Don't be in too much of a hurry to condemn Senator McConnell and others on the Republican side of the aisle for what many are seeing as a 'cave-in' to President Obama and/or the Democratic Party agenda. Things are a lot - a whole lot - more complicated than that, as the Wall Street Journal explained today.
Republican Senate leader Mitch McConnell said yesterday he's concluded that no deal to raise the debt ceiling in return for serious spending restraint is possible with President Obama, and who can blame him? We've never thought the debt ceiling was the best leverage for a showdown over the entitlement state, and now it looks like Mr. Obama is trying to use it as a way to blame the GOP for the lousy economy.
This may have been the President's strategy all along: Take the debt-limit talks behind closed doors, make major spending cuts seem possible in the early days, but then hammer Republicans publicly as the deadline nears for refusing to raise taxes on business and "the rich."
. . .
The reality is that Mr. Obama is trying to present Republicans with a Hobson's choice: Either repudiate their campaign pledge by raising taxes, or take the blame for any economic turmoil and government shutdown as the U.S. nears a debt default. In the former case Mr. Obama takes the tax issue off the table and demoralizes the tea party for 2012, and in the latter he makes Republicans share the blame for 9.2% unemployment.
This is the political context in which to understand Mr. McConnell's proposal yesterday to force Mr. Obama to take ownership of any debt-limit increase. If the President still insists on a tax increase, then Republicans will walk away from the talks.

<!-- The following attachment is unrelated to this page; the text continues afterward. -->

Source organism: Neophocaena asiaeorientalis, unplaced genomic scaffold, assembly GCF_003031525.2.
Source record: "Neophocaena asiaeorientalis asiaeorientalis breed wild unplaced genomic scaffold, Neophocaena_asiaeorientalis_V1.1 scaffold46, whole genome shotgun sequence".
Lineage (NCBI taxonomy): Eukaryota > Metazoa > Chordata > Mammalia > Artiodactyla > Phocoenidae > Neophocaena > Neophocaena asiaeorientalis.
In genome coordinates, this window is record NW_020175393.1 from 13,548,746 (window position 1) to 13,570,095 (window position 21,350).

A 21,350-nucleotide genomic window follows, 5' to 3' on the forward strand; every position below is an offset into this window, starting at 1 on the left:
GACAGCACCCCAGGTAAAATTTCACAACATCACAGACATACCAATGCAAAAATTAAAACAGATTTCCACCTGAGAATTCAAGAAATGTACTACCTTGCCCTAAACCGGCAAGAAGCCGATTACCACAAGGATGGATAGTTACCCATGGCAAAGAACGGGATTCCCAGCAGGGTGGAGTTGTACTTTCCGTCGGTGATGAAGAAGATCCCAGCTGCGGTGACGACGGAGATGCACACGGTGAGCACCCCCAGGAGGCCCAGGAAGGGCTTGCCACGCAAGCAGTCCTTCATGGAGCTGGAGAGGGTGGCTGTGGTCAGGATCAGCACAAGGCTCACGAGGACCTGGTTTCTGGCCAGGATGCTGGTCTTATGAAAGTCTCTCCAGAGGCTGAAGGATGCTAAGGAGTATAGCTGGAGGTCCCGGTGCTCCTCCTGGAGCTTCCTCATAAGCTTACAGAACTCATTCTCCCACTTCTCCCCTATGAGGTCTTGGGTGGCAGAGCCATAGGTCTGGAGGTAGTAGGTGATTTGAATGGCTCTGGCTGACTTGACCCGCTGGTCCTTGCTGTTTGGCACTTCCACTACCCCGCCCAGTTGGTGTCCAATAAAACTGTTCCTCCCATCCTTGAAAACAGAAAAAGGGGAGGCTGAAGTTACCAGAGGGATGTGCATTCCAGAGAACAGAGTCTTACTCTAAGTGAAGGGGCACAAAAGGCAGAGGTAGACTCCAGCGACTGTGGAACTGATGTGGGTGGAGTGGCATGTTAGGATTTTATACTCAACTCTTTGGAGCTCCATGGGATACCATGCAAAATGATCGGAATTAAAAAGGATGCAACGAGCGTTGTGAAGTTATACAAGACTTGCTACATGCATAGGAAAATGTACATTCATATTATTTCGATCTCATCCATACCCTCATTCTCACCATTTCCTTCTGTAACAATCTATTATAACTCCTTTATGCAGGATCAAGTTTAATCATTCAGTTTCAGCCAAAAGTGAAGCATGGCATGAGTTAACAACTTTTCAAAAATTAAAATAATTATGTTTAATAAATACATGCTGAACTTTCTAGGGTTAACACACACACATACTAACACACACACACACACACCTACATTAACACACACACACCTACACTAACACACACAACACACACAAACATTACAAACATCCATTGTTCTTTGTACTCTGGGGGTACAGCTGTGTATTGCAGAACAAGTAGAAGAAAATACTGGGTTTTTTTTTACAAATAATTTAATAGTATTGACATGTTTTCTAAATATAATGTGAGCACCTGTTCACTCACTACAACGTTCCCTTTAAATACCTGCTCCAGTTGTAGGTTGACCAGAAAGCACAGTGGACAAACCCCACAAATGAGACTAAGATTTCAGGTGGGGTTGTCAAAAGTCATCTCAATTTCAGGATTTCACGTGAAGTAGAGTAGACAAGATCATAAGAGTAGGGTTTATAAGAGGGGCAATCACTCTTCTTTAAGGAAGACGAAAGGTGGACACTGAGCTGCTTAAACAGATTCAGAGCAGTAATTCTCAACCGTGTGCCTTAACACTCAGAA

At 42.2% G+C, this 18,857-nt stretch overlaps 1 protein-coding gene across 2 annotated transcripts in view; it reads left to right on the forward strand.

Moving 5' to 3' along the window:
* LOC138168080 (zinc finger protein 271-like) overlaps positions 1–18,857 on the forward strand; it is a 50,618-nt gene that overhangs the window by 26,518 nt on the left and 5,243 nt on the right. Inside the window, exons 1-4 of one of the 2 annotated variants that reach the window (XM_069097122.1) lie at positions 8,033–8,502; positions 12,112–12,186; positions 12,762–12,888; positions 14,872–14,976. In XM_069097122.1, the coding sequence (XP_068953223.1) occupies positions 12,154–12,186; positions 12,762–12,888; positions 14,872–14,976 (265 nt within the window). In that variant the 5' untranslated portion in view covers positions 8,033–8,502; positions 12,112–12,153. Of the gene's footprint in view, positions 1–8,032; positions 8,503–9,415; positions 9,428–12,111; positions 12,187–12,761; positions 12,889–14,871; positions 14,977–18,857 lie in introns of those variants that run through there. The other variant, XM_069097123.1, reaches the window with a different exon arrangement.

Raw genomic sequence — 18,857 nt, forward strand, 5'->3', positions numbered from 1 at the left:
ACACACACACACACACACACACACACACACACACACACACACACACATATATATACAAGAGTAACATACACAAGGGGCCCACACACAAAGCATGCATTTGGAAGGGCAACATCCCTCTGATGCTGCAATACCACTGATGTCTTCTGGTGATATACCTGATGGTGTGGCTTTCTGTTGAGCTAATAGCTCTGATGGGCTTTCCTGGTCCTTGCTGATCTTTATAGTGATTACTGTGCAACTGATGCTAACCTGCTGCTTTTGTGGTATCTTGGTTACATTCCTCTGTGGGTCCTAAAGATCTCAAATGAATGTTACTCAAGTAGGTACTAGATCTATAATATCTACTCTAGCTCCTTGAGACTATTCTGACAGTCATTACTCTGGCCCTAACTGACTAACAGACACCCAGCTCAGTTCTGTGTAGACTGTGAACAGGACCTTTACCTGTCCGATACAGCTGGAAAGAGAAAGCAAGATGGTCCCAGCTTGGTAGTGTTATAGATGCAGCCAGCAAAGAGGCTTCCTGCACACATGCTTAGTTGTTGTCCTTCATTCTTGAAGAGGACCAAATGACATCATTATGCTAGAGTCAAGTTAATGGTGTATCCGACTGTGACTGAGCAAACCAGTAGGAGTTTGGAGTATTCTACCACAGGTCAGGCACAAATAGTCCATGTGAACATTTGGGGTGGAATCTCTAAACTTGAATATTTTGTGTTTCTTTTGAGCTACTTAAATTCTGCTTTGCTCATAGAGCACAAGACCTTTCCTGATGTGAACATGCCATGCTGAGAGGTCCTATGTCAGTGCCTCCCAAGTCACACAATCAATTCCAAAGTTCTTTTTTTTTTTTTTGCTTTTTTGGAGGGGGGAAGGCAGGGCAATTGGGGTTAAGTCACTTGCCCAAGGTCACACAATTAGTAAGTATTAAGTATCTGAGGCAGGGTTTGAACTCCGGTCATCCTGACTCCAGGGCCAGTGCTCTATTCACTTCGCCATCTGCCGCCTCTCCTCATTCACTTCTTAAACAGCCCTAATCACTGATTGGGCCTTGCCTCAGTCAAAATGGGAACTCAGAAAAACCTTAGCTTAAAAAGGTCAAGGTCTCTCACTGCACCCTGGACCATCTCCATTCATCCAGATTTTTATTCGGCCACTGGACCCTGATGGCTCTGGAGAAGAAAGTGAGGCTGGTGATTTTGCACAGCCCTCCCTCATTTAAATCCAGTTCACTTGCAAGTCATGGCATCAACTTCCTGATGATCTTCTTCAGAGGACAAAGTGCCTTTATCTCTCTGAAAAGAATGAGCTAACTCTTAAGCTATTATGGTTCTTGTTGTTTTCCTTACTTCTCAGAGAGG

There's more at the link. Very interesting and recommended reading if you want to understand the present situation in Washington.
Let's be real clear on what's happening right now. It can be summed up in three short points.
- President Obama and the Democratic Party have boosted state expenditure from 19-20% of GDP to 24-25% of GDP, solely on the basis of borrowing.
- They now want to 'institutionalize' that level of spending, by raising taxes to a level that (they hope) will support it in future.
- They're using the debt as an excuse to raise taxes, but in reality, once raised, they intend to ensure that those tax levels never go down again, so that they can fund their socialist-wet-dream welfare state.
That's the fight currently being waged in Washington. I don't think the Republican Party can hold the line on the debt limit, solely because they don't have the votes to do so in the Senate, and they can't override a Presidential veto of a minority position. That may change in 2012 - at least, let's hope so. On the other hand, if they vote for any tax increase, the Republicans will have shown clearly that they're as untrustworthy as the Democrats in that regard. In that case, it'll be time for the rest of us to throw out everybody in power, and elect new Representatives and Senators who'll be more attentive - and obedient - to the will of their constituents.
Here's what the inimitable Peggy Noonan had to say about the negotiations.